What makes you positive and passionate about the holidays?

“Enjoy the little things in life for some day you will realize they were actually the big things.”

The moments gathered with friends and family at the table, near the lit fireplace or the glow of holiday lights stick to our memories throughout a lifetime.

While many hasten through stores and aisles to find the perfect gift or food for yet another party, others happily stroll through the crowd, pausing to immerse themselves in the holiday scene before them. Young girls and boys press their hands and faces toward the glass windows displaying the latest toys and dolls. Volunteers bundled in scarfs, coats, and hats, ring bells outside of stores for donations. Customers wait in long lines excited and eager – sometimes even irritated – to tackle the next task on the list.

While many people drive back to warm homes either from stores, malls, or work, some are without transportation, shelter and food.  Some men and women spend time in nursing homes, hospitals, or even as inmates in jail cells, wondering whether life will ever improve.

We often live unaware of the suffering around us. During this time of year, do we want to live passively or passionately? What does a passionate life look like for you?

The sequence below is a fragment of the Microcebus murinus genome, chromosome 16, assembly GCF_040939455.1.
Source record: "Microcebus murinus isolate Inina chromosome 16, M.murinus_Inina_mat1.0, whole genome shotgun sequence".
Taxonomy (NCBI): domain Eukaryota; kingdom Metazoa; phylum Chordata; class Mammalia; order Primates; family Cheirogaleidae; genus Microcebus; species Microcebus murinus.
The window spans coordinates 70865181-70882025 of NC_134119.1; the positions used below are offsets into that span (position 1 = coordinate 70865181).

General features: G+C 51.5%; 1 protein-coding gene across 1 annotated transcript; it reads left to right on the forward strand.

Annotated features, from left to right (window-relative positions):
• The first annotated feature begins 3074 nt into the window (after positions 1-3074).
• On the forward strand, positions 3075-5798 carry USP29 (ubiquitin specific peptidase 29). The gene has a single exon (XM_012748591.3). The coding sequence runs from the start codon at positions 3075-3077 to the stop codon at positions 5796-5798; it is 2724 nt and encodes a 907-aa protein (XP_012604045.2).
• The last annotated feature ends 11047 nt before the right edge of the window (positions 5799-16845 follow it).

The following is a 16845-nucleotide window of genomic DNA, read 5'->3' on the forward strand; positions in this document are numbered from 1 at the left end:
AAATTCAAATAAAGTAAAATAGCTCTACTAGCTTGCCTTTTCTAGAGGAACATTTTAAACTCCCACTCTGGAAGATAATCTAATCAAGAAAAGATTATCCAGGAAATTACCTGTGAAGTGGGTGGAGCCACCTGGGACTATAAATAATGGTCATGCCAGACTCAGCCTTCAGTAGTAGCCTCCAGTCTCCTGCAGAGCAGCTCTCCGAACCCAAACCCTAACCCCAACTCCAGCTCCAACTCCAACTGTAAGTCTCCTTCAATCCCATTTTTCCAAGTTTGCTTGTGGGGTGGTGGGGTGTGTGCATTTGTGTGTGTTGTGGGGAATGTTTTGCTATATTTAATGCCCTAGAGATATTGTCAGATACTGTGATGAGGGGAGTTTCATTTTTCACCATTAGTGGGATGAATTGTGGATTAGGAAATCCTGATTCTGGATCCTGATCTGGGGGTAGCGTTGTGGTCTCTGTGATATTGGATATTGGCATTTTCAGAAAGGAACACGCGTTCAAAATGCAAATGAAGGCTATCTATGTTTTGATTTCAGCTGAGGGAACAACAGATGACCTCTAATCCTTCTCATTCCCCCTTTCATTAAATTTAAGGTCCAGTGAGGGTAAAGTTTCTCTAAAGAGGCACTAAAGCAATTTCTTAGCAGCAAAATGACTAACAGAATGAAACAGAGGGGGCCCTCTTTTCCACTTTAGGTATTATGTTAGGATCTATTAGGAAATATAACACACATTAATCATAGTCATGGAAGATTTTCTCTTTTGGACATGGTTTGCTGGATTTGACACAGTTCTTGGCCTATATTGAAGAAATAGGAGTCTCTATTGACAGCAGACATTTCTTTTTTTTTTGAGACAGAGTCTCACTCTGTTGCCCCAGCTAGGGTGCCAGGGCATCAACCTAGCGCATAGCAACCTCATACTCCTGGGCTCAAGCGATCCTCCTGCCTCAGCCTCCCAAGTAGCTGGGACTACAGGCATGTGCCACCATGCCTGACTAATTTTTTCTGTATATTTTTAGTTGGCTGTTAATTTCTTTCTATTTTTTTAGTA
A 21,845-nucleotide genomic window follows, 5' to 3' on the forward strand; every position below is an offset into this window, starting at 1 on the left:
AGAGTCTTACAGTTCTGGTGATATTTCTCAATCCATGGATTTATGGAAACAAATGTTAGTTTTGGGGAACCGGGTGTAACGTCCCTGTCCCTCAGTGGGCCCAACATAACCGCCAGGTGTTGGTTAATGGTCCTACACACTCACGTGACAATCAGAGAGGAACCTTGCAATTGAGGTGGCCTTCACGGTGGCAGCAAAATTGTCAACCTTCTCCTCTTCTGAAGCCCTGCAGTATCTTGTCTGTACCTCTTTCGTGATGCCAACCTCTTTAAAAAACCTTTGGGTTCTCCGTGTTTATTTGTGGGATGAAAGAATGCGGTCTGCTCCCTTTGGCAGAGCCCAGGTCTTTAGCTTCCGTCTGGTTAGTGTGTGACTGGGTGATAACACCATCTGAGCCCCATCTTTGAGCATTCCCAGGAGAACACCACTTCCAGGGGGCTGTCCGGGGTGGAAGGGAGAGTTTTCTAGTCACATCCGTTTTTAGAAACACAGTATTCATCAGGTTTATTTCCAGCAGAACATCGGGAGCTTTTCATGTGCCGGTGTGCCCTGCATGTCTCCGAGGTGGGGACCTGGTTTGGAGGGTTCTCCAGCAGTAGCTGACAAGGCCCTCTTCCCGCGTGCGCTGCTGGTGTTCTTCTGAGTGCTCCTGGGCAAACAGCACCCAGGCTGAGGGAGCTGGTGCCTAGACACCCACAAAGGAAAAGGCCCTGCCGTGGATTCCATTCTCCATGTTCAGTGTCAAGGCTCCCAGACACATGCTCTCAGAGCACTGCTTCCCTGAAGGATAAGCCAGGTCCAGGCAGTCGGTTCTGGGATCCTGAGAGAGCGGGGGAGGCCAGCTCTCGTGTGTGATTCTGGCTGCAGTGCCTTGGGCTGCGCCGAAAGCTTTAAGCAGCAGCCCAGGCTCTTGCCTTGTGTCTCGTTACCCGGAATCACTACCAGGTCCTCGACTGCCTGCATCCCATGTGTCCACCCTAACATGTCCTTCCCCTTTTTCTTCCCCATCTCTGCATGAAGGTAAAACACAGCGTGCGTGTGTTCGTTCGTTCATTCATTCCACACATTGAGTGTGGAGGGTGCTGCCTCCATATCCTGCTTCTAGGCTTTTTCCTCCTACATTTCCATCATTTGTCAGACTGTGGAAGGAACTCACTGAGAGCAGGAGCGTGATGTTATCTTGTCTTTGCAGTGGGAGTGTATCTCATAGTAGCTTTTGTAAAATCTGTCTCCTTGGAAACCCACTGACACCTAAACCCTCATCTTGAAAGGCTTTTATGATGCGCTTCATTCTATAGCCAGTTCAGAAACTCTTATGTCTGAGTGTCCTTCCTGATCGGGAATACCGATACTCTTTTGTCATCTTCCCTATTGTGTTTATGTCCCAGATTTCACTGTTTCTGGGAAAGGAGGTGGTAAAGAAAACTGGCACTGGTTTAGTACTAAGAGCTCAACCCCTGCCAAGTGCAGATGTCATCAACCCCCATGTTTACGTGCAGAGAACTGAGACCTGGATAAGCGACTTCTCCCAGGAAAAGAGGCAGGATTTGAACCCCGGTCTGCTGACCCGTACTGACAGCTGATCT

Do we thrive in life, grateful for the positive things, or do we wander through life overlooking each day’s gifts?

  • First, we must manage our expectations. Facebook would lead us to believe that our friends have perfect homes and children. But remember, social media is just an illusion, as is most media regarding the happiness of the holidays.
  • Second, helping others often helps us most. Counseling & Recovery board, staff and friends adopt our families in need for the holidays.
  • Third, make a “thank you” list. You will discover few things on the list are possessions. Most are the people who bring joy, love, and meaning to your life. Putting a focus on the positive things helps minimize the impact of what’s negative or missing.
  • Finally, don’t forget to do something nice for yourself. Self-care is not selfish.

Recovery Support Specialist Barbara Richardson points out some people do not have a family for holiday celebrations.

The holidays are a good time to reach out to friends. Perhaps, you can go to the discount movies, a free community event together, or plan a special meal with friends bringing something. Remember not to overdo it – you don’t want the celebration to become a chore.

Privacy Officer Lynn Boyes says small traditions make her passionate and positive during the holidays:

  • Setting up the Nativity Set on my dining table.
  • Walking through Utica Square in the evening and watching the children in line eagerly awaiting to see Santa Claus.
  • Watching my grandkids open their stockings to find all the goodies from Santa Claus.
  • Purchasing gifts for those less fortunate than me.
  • Watching National Lampoon’s Christmas Vacation.
  • Lighting cinnamon, sugar cookie, pumpkin and/or wintergreen scented candles.

So, before heading into the holiday season, think about what’s important to you, what makes the holidays memorable, and how to slow down and savor the season.

Everyone at Counseling & Recovery Services wishes you and yours a positive holiday season.